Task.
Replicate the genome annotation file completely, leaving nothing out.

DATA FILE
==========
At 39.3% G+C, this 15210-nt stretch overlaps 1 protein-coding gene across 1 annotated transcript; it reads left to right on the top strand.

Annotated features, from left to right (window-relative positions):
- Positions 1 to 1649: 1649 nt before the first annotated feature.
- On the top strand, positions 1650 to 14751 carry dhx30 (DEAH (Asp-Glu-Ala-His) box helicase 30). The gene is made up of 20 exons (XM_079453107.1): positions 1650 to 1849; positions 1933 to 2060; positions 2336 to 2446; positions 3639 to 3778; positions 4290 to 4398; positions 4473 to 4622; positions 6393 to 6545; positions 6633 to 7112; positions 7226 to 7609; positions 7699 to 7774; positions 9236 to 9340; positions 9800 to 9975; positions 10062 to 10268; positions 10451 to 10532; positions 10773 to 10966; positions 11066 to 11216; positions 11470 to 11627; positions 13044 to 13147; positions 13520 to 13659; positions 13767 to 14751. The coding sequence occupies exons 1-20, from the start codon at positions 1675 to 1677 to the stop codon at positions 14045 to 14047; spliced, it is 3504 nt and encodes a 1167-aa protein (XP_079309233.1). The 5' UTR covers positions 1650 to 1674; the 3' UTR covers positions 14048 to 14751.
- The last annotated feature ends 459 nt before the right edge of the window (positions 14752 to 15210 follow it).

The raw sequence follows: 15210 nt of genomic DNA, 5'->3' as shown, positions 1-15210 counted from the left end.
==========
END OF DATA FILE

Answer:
At 39.3% G+C, this 15210-nt stretch overlaps 1 protein-coding gene across 1 annotated transcript; it reads left to right on the top strand.

Annotated features, from left to right (window-relative positions):
- Positions 1 to 1649: 1649 nt before the first annotated feature.
- On the top strand, positions 1650 to 14751 carry dhx30 (DEAH (Asp-Glu-Ala-His) box helicase 30). The gene is made up of 20 exons (XM_079453107.1): positions 1650 to 1849; positions 1933 to 2060; positions 2336 to 2446; positions 3639 to 3778; positions 4290 to 4398; positions 4473 to 4622; positions 6393 to 6545; positions 6633 to 7112; positions 7226 to 7609; positions 7699 to 7774; positions 9236 to 9340; positions 9800 to 9975; positions 10062 to 10268; positions 10451 to 10532; positions 10773 to 10966; positions 11066 to 11216; positions 11470 to 11627; positions 13044 to 13147; positions 13520 to 13659; positions 13767 to 14751. The coding sequence occupies exons 1-20, from the start codon at positions 1675 to 1677 to the stop codon at positions 14045 to 14047; spliced, it is 3504 nt and encodes a 1167-aa protein (XP_079309233.1). The 5' UTR covers positions 1650 to 1674; the 3' UTR covers positions 14048 to 14751.
- The last annotated feature ends 459 nt before the right edge of the window (positions 14752 to 15210 follow it).

The raw sequence follows: 15210 nt of genomic DNA, 5'->3' as shown, positions 1-15210 counted from the left end.